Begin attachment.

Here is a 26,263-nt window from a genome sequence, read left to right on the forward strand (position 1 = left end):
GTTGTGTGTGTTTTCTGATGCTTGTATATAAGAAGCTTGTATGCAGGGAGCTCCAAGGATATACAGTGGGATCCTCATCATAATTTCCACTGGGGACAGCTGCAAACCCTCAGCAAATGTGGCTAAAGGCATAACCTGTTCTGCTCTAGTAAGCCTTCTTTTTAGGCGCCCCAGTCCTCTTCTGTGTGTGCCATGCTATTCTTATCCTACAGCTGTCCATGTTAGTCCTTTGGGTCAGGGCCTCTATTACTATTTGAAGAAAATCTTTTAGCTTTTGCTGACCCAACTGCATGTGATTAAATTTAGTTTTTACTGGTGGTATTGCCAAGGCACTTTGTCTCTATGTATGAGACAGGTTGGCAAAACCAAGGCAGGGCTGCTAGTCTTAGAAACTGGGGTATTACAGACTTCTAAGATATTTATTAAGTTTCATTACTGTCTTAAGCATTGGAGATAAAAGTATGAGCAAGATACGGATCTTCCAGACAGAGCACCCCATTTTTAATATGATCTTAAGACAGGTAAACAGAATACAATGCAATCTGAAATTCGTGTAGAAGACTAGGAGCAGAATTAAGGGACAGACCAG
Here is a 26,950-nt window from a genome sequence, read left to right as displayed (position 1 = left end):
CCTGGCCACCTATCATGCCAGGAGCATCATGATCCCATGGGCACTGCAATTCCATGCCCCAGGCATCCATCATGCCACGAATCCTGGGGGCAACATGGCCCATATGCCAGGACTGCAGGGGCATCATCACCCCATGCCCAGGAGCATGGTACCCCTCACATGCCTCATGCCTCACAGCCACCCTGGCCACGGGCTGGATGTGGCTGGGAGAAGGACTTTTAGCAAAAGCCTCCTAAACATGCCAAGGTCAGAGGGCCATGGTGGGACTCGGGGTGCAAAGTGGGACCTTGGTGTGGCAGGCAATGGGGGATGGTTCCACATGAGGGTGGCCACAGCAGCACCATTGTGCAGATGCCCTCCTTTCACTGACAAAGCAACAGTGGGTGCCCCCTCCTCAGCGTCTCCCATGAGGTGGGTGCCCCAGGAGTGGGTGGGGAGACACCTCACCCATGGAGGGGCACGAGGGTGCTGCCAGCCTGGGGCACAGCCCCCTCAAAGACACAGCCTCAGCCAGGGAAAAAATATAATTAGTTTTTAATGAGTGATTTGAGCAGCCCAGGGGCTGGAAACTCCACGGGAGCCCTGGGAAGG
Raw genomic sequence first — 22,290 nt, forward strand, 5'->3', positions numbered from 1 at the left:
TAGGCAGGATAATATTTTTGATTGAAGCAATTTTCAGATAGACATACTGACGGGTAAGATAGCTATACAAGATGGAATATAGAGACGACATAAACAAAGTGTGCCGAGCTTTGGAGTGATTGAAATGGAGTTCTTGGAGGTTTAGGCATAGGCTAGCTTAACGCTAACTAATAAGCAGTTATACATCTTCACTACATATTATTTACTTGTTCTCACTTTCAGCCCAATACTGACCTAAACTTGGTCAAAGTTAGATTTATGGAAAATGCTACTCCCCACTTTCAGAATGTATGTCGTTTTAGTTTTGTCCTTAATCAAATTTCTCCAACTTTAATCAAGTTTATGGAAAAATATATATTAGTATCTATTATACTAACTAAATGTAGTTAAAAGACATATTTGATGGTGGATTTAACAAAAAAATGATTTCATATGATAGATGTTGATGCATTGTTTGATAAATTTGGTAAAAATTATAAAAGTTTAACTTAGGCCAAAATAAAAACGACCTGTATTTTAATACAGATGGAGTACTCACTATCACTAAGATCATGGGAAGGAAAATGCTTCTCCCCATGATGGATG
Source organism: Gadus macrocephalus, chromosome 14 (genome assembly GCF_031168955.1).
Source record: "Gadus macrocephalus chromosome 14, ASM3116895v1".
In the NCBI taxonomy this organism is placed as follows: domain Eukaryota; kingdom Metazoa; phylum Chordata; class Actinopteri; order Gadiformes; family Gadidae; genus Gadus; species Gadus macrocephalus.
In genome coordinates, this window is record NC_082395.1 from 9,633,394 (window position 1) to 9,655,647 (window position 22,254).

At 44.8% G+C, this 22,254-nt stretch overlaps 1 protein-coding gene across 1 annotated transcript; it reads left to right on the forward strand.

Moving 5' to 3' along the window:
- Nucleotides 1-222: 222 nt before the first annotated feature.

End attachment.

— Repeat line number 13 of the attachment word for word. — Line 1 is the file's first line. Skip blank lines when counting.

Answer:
- Nucleotides 1-222: 222 nt before the first annotated feature.